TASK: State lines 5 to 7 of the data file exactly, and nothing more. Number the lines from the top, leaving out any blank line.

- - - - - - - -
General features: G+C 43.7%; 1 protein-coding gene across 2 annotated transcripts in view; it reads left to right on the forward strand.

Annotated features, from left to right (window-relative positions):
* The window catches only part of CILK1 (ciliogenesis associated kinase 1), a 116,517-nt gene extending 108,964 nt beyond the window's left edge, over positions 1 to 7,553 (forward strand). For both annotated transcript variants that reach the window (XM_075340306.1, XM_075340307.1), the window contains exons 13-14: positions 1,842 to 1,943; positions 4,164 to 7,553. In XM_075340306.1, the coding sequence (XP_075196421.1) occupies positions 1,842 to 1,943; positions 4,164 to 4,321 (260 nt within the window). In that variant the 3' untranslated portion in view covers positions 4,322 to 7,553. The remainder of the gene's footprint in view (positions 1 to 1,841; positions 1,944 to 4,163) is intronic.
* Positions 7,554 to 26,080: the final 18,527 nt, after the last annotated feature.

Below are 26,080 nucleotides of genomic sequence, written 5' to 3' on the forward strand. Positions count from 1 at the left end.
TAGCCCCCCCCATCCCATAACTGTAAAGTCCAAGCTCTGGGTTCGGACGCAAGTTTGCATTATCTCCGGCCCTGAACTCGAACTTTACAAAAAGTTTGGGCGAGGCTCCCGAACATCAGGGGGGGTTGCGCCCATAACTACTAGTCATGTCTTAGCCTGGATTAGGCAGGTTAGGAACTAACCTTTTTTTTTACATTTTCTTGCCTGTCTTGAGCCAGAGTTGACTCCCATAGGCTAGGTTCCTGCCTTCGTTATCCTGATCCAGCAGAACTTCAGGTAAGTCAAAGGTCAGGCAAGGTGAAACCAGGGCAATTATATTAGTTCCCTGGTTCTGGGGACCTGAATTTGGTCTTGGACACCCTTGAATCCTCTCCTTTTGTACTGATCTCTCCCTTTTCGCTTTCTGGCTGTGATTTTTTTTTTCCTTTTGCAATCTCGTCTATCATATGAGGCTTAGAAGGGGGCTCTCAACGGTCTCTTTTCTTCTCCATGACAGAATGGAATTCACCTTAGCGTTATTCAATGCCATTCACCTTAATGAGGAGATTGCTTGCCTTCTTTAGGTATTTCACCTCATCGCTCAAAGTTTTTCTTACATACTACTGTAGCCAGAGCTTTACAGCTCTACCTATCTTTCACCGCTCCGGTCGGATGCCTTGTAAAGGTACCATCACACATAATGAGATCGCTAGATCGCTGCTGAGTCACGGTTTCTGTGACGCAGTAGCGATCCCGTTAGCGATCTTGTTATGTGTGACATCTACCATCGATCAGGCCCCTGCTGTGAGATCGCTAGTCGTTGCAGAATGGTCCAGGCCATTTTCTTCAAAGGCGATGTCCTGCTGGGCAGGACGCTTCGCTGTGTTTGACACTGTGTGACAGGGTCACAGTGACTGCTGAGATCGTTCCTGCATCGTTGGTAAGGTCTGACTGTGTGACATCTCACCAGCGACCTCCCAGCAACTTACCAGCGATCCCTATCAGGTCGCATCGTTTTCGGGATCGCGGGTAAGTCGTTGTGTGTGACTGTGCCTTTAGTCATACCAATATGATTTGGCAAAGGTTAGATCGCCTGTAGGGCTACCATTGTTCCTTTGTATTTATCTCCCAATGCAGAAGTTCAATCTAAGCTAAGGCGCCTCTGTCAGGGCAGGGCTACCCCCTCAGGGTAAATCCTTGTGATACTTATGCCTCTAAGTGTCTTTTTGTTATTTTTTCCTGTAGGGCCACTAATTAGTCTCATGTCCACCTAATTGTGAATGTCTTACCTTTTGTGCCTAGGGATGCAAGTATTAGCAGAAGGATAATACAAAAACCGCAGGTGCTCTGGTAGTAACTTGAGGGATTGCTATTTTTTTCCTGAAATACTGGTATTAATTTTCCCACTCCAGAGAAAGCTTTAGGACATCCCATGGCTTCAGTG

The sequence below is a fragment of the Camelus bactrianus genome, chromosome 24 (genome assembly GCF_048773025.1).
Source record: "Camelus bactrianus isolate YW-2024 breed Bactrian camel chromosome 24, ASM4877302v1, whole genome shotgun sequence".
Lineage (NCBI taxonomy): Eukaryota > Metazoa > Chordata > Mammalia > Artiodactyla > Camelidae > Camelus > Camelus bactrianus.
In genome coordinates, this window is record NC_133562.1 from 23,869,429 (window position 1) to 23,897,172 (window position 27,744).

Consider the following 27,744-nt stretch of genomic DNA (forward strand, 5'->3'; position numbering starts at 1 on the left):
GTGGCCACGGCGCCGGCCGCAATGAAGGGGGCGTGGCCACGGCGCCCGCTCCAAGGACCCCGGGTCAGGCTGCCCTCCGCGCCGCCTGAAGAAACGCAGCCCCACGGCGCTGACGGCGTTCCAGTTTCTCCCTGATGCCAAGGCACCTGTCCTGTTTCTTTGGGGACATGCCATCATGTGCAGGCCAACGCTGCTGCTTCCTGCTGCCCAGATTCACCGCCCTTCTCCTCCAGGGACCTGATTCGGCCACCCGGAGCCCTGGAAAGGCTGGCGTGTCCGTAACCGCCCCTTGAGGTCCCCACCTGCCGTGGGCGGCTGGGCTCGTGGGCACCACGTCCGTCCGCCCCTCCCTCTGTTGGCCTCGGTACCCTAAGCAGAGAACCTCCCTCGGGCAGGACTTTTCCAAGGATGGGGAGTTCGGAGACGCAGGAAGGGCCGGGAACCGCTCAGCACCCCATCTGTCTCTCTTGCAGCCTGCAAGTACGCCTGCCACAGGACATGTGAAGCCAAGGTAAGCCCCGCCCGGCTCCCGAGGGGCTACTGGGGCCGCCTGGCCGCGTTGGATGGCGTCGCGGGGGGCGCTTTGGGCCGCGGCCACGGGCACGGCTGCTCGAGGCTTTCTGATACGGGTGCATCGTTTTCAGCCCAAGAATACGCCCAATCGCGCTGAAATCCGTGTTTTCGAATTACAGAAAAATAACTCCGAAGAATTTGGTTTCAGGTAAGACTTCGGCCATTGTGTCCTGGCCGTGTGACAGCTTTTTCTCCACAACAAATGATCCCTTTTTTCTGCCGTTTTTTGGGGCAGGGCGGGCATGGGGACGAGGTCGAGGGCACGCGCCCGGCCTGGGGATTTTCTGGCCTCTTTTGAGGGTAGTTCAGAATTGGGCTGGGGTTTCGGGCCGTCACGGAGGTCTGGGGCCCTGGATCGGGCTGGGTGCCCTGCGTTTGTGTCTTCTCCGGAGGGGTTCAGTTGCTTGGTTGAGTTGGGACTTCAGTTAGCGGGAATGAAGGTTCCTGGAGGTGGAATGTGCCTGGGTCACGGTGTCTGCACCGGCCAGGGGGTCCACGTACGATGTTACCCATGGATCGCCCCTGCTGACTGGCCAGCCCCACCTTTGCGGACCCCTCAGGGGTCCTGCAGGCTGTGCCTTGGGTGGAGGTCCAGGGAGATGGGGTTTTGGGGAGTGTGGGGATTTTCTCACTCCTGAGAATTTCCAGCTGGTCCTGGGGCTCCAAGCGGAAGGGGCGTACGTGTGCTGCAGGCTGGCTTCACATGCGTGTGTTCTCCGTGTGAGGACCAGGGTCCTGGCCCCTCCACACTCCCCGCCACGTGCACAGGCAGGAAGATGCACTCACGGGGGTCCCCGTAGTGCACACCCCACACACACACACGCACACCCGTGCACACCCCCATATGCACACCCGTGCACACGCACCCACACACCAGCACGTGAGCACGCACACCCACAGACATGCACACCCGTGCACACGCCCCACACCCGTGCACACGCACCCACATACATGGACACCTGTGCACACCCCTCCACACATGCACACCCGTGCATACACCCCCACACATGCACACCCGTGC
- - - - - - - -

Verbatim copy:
Below are 26,080 nucleotides of genomic sequence, written 5' to 3' on the forward strand. Positions count from 1 at the left end.
TAGCCCCCCCCATCCCATAACTGTAAAGTCCAAGCTCTGGGTTCGGACGCAAGTTTGCATTATCTCCGGCCCTGAACTCGAACTTTACAAAAAGTTTGGGCGAGGCTCCCGAACATCAGGGGGGGTTGCGCCCATAACTACTAGTCATGTCTTAGCCTGGATTAGGCAGGTTAGGAACTAACCTTTTTTTTTACATTTTCTTGCCTGTCTTGAGCCAGAGTTGACTCCCATAGGCTAGGTTCCTGCCTTCGTTATCCTGATCCAGCAGAACTTCAGGTAAGTCAAAGGTCAGGCAAGGTGAAACCAGGGCAATTATATTAGTTCCCTGGTTCTGGGGACCTGAATTTGGTCTTGGACACCCTTGAATCCTCTCCTTTTGTACTGATCTCTCCCTTTTCGCTTTCTGGCTGTGATTTTTTTTTTCCTTTTGCAATCTCGTCTATCATATGAGGCTTAGAAGGGGGCTCTCAACGGTCTCTTTTCTTCTCCATGACAGAATGGAATTCACCTTAGCGTTATTCAATGCCATTCACCTTAATGAGGAGATTGCTTGCCTTCTTTAGGTATTTCACCTCATCGCTCAAAGTTTTTCTTACATACTACTGTAGCCAGAGCTTTACAGCTCTACCTATCTTTCACCGCTCCGGTCGGATGCCTTGTAAAGGTACCATCACACATAATGAGATCGCTAGATCGCTGCTGAGTCACGGTTTCTGTGACGCAGTAGCGATCCCGTTAGCGATCTTGTTATGTGTGACATCTACCATCGATCAGGCCCCTGCTGTGAGATCGCTAGTCGTTGCAGAATGGTCCAGGCCATTTTCTTCAAAGGCGATGTCCTGCTGGGCAGGACGCTTCGCTGTGTTTGACACTGTGTGACAGGGTCACAGTGACTGCTGAGATCGTTCCTGCATCGTTGGTAAGGTCTGACTGTGTGACATCTCACCAGCGACCTCCCAGCAACTTACCAGCGATCCCTATCAGGTCGCATCGTTTTCGGGATCGCGGGTAAGTCGTTGTGTGTGACTGTGCCTTTAGTCATACCAATATGATTTGGCAAAGGTTAGATCGCCTGTAGGGCTACCATTGTTCCTTTGTATTTATCTCCCAATGCAGAAGTTCAATCTAAGCTAAGGCGCCTCTGTCAGGGCAGGGCTACCCCCTCAGGGTAAATCCTTGTGATACTTATGCCTCTAAGTGTCTTTTTGTTATTTTTTCCTGTAGGGCCACTAATTAGTCTCATGTCCACCTAATTGTGAATGTCTTACCTTTTGTGCCTAGGGATGCAAGTATTAGCAGAAGGATAATACAAAAACCGCAGGTGCTCTGGTAGTAACTTGAGGGATTGCTATTTTTTTCCTGAAATACTGGTATTAATTTTCCCACTCCAGAGAAAGCTTTAGGACATCCCATGGCTTCAGTG

The sequence below is a fragment of the Camelus bactrianus genome, chromosome 24 (genome assembly GCF_048773025.1).